Wednesday, July 25, 2007

A discourse expands through fragmented realities being forced to share a world

Re: Reflections on THE IDEAL OF HUMAN UNITY By Debashish Banerji
by Debashish on Thu 12 Oct 2006 11:48 PM PDT Permanent Link
Sri Aurobindo is anything but a liberal rationalist in his understanding of human unity. In a sense, yes, of course, Sri Aurobindo is speaking to those who are calling out to him with their own doxa, as a variety of Homi Bhabha's mimicry - the language of the "west", but "not quite/not white," his alienness perturbing subtly from below the surface the smooth texture of his Victorian-sounding Overmental prose. What unites then is hardly a structure, a religion, a rational convention however encompassing, but rather the supra-human sources of integrality which culturally he has a right to assert both through his experience and through the Indic discourse within which equally if not more properly he situates himself and which he extends.
Our hopes, dreams, ideals may be speculative nonsense masquerading as Truth and forcing themselves onto others through strategies of power which is why any foundationism is looked suspiciously upon by most anti-foundationist post-structural thinkers. But the discourse of darshan begins by asserting its non-speculative basis in supra-rational experience and a subjective objectivity. To situate Sri Aurobindo in a western discourse it is first necessary to take him on his terms, and he spells these out in the chapter "Methods of Vedantic Knowledge" in The Life Divine. This does not make it unaccountable to anything other than its own assertions of relative experience. Darshana based philosophies (and yogas) have succeeded one another without displacing or invalidating any throughout Indian history using a method of vitarka (argumentation). It is interesting to note that the grounds of such a process are not restricted to "reasonableness."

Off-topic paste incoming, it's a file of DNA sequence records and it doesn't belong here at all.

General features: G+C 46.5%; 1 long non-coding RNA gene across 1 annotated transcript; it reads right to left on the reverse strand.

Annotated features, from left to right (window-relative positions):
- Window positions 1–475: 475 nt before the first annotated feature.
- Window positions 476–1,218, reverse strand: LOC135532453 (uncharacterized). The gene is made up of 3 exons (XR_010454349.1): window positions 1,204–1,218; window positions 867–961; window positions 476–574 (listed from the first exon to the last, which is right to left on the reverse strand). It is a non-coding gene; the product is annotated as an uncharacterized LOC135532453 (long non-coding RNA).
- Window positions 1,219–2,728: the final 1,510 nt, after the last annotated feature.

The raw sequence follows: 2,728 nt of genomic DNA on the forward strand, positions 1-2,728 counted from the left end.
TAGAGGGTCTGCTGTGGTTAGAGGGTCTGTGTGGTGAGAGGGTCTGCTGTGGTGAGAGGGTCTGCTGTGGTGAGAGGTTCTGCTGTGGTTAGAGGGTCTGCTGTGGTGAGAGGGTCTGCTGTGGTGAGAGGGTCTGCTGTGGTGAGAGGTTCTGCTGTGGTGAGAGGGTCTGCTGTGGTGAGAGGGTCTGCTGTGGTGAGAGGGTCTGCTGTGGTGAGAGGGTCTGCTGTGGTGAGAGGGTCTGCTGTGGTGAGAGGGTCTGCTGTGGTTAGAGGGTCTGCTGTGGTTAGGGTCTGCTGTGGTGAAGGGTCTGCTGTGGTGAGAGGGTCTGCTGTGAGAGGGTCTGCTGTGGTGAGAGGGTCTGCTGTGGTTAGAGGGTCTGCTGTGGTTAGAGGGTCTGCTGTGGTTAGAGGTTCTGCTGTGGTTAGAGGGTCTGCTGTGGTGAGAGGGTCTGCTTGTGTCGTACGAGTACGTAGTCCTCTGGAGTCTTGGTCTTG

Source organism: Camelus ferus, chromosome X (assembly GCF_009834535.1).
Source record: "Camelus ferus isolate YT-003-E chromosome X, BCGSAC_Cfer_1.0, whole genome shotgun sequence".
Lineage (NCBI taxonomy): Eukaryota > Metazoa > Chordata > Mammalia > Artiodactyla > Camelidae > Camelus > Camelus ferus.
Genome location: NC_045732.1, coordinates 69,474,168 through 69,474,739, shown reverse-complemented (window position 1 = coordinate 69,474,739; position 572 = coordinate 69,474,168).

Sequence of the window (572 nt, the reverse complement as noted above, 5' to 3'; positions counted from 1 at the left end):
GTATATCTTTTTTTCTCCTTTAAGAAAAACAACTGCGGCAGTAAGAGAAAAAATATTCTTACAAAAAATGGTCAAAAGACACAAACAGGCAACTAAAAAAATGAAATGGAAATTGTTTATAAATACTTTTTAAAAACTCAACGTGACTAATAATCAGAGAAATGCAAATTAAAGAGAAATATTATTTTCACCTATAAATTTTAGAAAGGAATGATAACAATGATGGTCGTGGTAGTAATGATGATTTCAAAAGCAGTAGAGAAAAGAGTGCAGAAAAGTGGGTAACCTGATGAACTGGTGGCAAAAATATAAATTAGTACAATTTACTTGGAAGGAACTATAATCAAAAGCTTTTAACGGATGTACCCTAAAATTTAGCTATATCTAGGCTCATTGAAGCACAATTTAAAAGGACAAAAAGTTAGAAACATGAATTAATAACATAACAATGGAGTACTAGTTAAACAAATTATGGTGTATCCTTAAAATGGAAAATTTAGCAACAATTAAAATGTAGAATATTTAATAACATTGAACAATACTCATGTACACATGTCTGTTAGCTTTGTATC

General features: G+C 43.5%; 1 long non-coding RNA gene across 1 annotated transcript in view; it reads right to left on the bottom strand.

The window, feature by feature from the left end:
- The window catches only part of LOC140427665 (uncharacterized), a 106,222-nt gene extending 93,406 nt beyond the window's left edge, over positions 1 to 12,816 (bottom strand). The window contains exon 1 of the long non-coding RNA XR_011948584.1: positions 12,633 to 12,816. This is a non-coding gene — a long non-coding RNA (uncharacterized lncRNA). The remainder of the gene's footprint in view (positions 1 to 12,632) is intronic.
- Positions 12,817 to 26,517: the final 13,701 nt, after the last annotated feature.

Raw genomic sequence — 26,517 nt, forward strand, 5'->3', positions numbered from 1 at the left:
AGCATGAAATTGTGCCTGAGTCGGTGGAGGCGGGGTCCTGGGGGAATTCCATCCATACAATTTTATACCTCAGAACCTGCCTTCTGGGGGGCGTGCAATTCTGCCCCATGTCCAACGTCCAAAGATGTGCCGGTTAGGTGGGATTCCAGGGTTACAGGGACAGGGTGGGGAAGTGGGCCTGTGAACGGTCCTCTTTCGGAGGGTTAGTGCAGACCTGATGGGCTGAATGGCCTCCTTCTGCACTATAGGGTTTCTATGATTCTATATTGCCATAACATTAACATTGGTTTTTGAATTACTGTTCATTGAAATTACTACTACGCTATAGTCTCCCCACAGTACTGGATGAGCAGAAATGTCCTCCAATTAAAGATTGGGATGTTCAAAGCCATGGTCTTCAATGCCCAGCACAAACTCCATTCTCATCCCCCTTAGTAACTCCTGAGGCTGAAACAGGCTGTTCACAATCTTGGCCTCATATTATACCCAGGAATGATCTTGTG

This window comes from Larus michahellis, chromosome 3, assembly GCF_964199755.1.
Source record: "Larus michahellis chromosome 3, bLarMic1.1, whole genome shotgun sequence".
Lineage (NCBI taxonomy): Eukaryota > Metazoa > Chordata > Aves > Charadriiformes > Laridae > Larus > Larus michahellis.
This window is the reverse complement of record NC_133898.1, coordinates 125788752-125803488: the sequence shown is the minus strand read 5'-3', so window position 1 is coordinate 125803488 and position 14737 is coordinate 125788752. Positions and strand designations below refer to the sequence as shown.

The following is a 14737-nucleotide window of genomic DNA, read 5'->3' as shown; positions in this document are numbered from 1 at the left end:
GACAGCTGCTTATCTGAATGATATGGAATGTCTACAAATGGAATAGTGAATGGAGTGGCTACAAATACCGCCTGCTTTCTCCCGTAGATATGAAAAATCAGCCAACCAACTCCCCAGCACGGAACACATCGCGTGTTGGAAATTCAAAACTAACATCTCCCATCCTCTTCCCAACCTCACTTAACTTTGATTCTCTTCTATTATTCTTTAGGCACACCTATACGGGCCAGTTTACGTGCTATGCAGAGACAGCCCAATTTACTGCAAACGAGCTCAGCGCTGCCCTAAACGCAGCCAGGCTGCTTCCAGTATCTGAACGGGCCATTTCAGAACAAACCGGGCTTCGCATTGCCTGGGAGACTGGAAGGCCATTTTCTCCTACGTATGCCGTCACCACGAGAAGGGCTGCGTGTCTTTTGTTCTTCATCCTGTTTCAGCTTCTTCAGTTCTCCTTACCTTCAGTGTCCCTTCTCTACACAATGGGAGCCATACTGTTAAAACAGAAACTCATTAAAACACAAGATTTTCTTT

When Chaitanya sat in debate in the centers of Indian scholarship, what made his philosophy fly was not just the coherence of his interpretations of the Vedas and the Upanishads, but the fact that his speech and his appearance connoted something far greater than their content. This invisible component of language spoke to the supra-rational faculties of knowledge latent within the human, awakening him/her to visions, experiences and spontaneous understandings which can best be called overmental. I believe this is the case with Sri Aurobindo too, which is what makes those who are open to his word, bypass the grammatology and awake to the Truth-validity behind its address.
Regarding Foucault and the construction of the personality by intersecting and contested discourses, it is not true that Foucault takes the human being as fully determined by these and nothing outside of them. In his later writing and particularly in his essay "What is Enlightenment?" where he engages with Kant's essay of the same title, he makes a strong case for practices of individual creativity in everyday life arising out of a critical consciousness stretching the limits of the discursive determinants and thus pushing them towards rupture or innovation. To think of creativity in this manner, I believe, is certainly to give subjectivity an incalculable dimension beyond the constraining power of discourses.